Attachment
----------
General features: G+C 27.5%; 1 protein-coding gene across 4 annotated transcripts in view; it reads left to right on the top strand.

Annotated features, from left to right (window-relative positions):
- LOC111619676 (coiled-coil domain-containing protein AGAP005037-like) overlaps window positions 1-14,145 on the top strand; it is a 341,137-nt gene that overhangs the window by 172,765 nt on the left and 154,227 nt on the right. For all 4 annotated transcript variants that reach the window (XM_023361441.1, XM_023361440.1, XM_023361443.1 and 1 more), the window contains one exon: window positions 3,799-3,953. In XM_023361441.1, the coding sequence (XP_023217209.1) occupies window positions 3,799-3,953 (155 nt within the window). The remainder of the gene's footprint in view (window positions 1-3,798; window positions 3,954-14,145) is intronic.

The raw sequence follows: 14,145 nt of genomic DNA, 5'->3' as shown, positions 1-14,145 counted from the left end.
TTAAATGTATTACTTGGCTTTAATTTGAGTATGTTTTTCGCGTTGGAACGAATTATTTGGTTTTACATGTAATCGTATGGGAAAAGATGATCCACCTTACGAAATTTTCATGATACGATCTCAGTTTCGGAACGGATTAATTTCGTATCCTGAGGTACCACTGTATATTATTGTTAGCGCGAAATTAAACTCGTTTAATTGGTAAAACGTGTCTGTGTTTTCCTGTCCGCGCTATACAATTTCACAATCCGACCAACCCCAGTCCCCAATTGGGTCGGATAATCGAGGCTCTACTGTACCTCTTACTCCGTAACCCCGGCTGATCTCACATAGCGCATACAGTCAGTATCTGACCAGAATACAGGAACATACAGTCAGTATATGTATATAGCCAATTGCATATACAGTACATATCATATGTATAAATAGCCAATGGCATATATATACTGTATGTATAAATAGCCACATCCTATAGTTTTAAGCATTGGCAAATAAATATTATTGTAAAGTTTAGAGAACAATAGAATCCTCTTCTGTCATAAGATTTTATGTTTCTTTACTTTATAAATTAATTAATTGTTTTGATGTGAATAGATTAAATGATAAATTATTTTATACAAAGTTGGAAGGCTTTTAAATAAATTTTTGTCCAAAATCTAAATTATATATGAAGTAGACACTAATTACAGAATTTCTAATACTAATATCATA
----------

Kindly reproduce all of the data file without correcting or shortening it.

General features: G+C 27.5%; 1 protein-coding gene across 4 annotated transcripts in view; it reads left to right on the top strand.

Annotated features, from left to right (window-relative positions):
- LOC111619676 (coiled-coil domain-containing protein AGAP005037-like) overlaps window positions 1-14,145 on the top strand; it is a 341,137-nt gene that overhangs the window by 172,765 nt on the left and 154,227 nt on the right. For all 4 annotated transcript variants that reach the window (XM_023361441.1, XM_023361440.1, XM_023361443.1 and 1 more), the window contains one exon: window positions 3,799-3,953. In XM_023361441.1, the coding sequence (XP_023217209.1) occupies window positions 3,799-3,953 (155 nt within the window). The remainder of the gene's footprint in view (window positions 1-3,798; window positions 3,954-14,145) is intronic.

The raw sequence follows: 14,145 nt of genomic DNA, 5'->3' as shown, positions 1-14,145 counted from the left end.
TTAAATGTATTACTTGGCTTTAATTTGAGTATGTTTTTCGCGTTGGAACGAATTATTTGGTTTTACATGTAATCGTATGGGAAAAGATGATCCACCTTACGAAATTTTCATGATACGATCTCAGTTTCGGAACGGATTAATTTCGTATCCTGAGGTACCACTGTATATTATTGTTAGCGCGAAATTAAACTCGTTTAATTGGTAAAACGTGTCTGTGTTTTCCTGTCCGCGCTATACAATTTCACAATCCGACCAACCCCAGTCCCCAATTGGGTCGGATAATCGAGGCTCTACTGTACCTCTTACTCCGTAACCCCGGCTGATCTCACATAGCGCATACAGTCAGTATCTGACCAGAATACAGGAACATACAGTCAGTATATGTATATAGCCAATTGCATATACAGTACATATCATATGTATAAATAGCCAATGGCATATATATACTGTATGTATAAATAGCCACATCCTATAGTTTTAAGCATTGGCAAATAAATATTATTGTAAAGTTTAGAGAACAATAGAATCCTCTTCTGTCATAAGATTTTATGTTTCTTTACTTTATAAATTAATTAATTGTTTTGATGTGAATAGATTAAATGATAAATTATTTTATACAAAGTTGGAAGGCTTTTAAATAAATTTTTGTCCAAAATCTAAATTATATATGAAGTAGACACTAATTACAGAATTTCTAATACTAATATCATA